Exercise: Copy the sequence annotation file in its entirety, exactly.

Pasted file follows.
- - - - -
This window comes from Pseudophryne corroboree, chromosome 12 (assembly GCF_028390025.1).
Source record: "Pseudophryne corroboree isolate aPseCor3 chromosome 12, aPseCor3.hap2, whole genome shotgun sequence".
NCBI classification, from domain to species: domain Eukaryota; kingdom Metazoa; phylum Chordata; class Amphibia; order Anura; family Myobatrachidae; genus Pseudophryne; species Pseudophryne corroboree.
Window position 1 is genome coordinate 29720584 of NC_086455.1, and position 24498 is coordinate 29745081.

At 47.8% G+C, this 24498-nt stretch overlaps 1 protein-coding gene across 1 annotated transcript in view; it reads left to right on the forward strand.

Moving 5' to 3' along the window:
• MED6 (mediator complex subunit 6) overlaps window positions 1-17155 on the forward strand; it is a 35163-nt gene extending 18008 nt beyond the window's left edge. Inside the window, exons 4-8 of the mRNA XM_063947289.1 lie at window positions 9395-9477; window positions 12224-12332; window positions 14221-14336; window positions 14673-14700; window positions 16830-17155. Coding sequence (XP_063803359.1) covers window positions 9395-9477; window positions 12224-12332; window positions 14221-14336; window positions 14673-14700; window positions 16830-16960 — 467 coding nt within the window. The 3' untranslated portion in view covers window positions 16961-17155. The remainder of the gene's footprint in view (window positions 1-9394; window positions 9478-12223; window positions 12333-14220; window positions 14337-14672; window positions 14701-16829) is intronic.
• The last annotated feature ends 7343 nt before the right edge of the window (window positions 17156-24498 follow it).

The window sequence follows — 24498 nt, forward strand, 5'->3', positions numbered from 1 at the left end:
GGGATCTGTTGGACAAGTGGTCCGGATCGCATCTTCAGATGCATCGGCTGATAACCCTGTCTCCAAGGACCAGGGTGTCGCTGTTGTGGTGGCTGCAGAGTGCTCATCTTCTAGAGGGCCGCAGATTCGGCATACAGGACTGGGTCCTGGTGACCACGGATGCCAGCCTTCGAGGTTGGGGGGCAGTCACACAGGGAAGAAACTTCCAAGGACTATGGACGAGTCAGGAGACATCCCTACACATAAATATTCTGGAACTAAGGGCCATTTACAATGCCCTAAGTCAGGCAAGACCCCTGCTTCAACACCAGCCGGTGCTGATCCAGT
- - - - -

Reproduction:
This window comes from Pseudophryne corroboree, chromosome 12 (assembly GCF_028390025.1).
Source record: "Pseudophryne corroboree isolate aPseCor3 chromosome 12, aPseCor3.hap2, whole genome shotgun sequence".
NCBI classification, from domain to species: domain Eukaryota; kingdom Metazoa; phylum Chordata; class Amphibia; order Anura; family Myobatrachidae; genus Pseudophryne; species Pseudophryne corroboree.
Window position 1 is genome coordinate 29720584 of NC_086455.1, and position 24498 is coordinate 29745081.

At 47.8% G+C, this 24498-nt stretch overlaps 1 protein-coding gene across 1 annotated transcript in view; it reads left to right on the forward strand.

Moving 5' to 3' along the window:
• MED6 (mediator complex subunit 6) overlaps window positions 1-17155 on the forward strand; it is a 35163-nt gene extending 18008 nt beyond the window's left edge. Inside the window, exons 4-8 of the mRNA XM_063947289.1 lie at window positions 9395-9477; window positions 12224-12332; window positions 14221-14336; window positions 14673-14700; window positions 16830-17155. Coding sequence (XP_063803359.1) covers window positions 9395-9477; window positions 12224-12332; window positions 14221-14336; window positions 14673-14700; window positions 16830-16960 — 467 coding nt within the window. The 3' untranslated portion in view covers window positions 16961-17155. The remainder of the gene's footprint in view (window positions 1-9394; window positions 9478-12223; window positions 12333-14220; window positions 14337-14672; window positions 14701-16829) is intronic.
• The last annotated feature ends 7343 nt before the right edge of the window (window positions 17156-24498 follow it).

The window sequence follows — 24498 nt, forward strand, 5'->3', positions numbered from 1 at the left end:
GGGATCTGTTGGACAAGTGGTCCGGATCGCATCTTCAGATGCATCGGCTGATAACCCTGTCTCCAAGGACCAGGGTGTCGCTGTTGTGGTGGCTGCAGAGTGCTCATCTTCTAGAGGGCCGCAGATTCGGCATACAGGACTGGGTCCTGGTGACCACGGATGCCAGCCTTCGAGGTTGGGGGGCAGTCACACAGGGAAGAAACTTCCAAGGACTATGGACGAGTCAGGAGACATCCCTACACATAAATATTCTGGAACTAAGGGCCATTTACAATGCCCTAAGTCAGGCAAGACCCCTGCTTCAACACCAGCCGGTGCTGATCCAGT